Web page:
Rodney Bates, NASPA IV-W Oklahoma Membership Coordinator
January 30, 2018
Student affairs professionals, according to James Rhatigan (2009) in the new edition of “The Handbook of Student Affairs Administration, must continually educate themselves, conduct research, and produce scholarship concerning the profession that we hold dear. Addressing new and traditional areas of support, student affairs will continue to contribute to student learning as it is defined by students themselves and by other stakeholders within and beyond the boundaries of higher education (Schuh, J. H., Jones, S. R., & Harper, S. R, 2010). Student Affairs departments are designed to welcome students, provide support to students, and educate others to be accepting. There are many multicultural centers, Greek offices, student leadership offices, and other offices on campuses across the country, and yet many people of color and marginalized student populations feel unwanted, unaccepted, and unaccomplished. As higher education institutions continue to create and promote personal growth in civil responsibility, it also needs to assess its campus climate, mission statements, values, and goals.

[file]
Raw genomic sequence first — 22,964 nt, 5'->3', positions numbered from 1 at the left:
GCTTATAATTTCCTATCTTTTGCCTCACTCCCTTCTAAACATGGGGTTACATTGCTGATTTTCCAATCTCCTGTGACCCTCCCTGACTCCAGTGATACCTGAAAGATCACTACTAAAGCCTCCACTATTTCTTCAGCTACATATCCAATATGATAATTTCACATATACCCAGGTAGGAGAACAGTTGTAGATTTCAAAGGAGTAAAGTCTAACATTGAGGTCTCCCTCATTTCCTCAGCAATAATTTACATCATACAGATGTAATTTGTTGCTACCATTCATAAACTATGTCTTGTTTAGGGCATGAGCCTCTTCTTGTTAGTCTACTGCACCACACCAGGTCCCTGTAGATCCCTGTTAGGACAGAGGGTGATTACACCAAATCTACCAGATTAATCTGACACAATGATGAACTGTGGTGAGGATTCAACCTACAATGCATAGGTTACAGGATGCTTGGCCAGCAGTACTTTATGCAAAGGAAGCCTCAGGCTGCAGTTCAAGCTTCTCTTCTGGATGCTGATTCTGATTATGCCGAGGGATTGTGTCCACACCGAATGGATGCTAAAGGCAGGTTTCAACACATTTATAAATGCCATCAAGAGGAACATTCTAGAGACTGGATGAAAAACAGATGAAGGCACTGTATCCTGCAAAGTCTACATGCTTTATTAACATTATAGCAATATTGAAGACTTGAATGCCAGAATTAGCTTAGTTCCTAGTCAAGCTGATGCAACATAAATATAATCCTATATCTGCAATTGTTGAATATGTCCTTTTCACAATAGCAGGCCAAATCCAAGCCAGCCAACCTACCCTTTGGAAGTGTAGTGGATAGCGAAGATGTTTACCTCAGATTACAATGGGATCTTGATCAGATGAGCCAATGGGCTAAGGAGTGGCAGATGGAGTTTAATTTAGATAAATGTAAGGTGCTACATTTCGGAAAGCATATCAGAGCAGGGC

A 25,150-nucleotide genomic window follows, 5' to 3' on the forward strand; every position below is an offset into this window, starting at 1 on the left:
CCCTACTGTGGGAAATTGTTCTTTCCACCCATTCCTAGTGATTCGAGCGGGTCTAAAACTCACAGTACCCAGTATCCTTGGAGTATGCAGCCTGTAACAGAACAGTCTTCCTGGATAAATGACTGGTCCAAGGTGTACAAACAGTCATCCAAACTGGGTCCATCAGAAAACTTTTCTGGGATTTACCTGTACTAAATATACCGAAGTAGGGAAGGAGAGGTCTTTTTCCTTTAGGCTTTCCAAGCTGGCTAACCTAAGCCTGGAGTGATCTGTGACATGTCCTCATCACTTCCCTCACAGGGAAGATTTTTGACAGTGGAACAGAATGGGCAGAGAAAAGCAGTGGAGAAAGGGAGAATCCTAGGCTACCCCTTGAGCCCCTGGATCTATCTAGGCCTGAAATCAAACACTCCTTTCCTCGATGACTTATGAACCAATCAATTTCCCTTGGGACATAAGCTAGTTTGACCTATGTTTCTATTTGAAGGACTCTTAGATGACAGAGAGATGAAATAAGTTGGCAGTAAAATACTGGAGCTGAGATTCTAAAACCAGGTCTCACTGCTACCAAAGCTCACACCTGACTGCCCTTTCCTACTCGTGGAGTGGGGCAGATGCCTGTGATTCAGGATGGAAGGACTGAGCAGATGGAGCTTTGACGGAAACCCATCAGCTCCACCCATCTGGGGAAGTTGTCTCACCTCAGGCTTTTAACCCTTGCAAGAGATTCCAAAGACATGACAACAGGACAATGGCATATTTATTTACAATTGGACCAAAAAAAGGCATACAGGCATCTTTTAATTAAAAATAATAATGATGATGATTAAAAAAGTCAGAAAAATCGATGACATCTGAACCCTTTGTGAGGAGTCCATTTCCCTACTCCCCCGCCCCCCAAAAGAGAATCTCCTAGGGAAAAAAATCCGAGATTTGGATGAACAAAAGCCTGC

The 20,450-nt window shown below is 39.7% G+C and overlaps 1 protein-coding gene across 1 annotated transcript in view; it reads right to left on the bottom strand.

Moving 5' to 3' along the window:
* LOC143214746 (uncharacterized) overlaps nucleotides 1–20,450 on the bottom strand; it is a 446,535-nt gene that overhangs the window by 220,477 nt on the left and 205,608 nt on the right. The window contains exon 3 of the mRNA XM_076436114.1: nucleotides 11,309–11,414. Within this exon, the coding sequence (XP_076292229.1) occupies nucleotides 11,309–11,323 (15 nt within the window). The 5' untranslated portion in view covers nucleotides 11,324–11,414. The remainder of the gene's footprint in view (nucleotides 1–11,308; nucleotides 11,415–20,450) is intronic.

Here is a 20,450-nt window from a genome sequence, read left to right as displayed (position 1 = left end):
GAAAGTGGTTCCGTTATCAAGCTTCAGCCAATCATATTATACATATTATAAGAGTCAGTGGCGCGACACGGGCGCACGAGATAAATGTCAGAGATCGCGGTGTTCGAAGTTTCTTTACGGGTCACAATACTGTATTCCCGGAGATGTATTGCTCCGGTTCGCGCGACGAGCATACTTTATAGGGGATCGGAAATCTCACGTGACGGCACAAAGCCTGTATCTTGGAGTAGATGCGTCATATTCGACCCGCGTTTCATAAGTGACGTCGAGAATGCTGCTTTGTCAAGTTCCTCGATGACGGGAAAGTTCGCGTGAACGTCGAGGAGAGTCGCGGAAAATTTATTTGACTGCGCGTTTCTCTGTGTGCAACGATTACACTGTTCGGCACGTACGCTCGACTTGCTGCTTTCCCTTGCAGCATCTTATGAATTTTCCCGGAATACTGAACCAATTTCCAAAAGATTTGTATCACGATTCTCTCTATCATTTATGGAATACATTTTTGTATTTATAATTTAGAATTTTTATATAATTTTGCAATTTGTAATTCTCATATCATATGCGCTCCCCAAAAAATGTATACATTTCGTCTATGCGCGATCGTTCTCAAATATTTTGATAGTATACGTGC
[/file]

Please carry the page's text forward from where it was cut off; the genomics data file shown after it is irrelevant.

The complexities of college campuses will continue to remain challenging as institutions wrestle with traditional non-inclusive policies, and students who look for a more inclusive holistic education. Not to mention our country’s political and social climate seems to place the nation at odds. In college, student affairs areas are the first boots on the ground to deal with the fallout of whatever might be the leading issues. As mentioned, we are seeing a spike in all areas of health, although I would say, for so long the stories of those most marginalized students were ignore. I offer just a few recommendations as ways to navigate in difficult times.
In the words of great scholar Audre Lorde: “Caring for myself is not self-indulgence, it is self-preservation, and that is an act of political warfare.
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